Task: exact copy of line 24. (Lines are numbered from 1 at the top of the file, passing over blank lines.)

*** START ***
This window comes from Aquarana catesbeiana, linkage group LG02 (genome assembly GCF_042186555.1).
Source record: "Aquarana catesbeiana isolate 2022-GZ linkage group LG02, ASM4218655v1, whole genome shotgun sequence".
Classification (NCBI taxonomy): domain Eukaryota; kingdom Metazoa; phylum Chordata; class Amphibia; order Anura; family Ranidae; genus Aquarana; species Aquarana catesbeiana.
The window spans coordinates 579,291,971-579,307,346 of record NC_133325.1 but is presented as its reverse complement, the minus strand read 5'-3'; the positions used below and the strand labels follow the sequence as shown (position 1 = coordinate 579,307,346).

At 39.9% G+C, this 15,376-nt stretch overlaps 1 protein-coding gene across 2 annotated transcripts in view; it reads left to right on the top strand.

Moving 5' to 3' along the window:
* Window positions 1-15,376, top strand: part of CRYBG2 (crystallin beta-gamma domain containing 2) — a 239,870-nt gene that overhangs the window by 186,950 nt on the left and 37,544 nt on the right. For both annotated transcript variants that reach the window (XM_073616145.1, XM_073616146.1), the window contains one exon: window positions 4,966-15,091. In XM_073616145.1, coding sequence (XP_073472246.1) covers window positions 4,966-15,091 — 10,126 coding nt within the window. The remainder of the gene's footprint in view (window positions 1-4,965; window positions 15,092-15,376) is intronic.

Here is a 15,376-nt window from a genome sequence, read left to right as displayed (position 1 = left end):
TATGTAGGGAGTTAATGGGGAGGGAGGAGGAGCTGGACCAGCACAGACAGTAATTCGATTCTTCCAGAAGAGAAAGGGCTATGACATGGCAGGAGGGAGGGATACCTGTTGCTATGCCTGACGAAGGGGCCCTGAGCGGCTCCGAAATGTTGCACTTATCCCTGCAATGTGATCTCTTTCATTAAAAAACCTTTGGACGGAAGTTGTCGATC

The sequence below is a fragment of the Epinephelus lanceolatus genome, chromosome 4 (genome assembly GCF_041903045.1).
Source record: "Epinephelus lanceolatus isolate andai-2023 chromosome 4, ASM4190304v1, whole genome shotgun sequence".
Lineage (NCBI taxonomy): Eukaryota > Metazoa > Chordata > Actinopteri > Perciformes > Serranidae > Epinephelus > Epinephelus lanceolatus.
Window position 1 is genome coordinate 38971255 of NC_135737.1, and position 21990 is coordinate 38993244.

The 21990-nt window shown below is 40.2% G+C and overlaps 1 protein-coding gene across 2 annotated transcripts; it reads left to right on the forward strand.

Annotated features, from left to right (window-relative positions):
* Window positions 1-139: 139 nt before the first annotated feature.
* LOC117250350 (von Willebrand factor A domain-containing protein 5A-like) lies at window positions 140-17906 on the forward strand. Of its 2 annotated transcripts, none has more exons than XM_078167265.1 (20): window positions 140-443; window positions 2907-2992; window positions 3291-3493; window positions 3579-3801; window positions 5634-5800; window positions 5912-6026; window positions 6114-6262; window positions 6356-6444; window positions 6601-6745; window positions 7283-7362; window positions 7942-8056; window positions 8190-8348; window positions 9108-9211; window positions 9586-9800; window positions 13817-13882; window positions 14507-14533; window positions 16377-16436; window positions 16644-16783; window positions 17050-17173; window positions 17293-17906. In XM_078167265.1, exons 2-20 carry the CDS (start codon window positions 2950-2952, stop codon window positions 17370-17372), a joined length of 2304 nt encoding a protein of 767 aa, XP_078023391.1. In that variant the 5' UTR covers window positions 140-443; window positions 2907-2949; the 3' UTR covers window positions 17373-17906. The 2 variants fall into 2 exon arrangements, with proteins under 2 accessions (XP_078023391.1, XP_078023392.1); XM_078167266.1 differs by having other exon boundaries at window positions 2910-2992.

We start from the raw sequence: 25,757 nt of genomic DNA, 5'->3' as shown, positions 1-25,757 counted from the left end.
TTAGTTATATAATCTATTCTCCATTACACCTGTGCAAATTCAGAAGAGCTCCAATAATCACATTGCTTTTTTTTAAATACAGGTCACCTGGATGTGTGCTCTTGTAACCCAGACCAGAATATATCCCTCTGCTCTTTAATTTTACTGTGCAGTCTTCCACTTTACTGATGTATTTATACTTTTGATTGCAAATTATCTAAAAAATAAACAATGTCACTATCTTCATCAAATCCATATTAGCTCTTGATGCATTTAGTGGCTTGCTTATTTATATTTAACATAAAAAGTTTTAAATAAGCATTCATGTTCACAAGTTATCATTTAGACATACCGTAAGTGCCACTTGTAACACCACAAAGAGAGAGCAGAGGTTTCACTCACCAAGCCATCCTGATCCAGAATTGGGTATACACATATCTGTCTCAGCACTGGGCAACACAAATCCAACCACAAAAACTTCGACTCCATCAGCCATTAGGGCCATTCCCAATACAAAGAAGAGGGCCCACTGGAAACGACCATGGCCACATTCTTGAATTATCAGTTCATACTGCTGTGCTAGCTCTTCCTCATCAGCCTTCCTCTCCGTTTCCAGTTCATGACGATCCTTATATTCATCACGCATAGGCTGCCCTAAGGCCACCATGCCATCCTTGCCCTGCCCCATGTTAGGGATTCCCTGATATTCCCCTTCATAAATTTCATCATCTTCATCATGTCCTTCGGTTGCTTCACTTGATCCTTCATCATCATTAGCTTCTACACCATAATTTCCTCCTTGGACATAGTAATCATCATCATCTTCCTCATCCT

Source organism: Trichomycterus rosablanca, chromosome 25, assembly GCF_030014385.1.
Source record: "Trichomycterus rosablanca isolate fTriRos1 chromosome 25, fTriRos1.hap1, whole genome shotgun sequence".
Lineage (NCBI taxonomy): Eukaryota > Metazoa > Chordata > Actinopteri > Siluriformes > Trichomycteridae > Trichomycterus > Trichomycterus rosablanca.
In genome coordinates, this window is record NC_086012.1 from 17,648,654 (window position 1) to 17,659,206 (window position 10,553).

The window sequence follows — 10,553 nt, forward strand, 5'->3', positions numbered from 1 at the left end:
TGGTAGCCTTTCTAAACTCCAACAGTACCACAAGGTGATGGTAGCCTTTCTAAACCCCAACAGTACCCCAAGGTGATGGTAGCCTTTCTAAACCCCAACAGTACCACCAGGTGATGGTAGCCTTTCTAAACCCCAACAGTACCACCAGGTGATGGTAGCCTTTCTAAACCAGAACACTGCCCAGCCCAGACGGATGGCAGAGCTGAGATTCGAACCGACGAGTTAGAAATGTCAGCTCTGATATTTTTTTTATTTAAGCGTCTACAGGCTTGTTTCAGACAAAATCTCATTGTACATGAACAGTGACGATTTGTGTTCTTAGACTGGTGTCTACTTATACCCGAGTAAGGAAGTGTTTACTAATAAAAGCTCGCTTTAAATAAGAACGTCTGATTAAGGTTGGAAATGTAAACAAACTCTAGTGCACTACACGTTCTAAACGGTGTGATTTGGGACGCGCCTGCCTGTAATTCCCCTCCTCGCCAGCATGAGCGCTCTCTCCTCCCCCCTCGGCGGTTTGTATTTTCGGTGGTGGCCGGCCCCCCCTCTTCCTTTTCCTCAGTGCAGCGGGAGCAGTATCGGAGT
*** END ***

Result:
The window sequence follows — 10,553 nt, forward strand, 5'->3', positions numbered from 1 at the left end: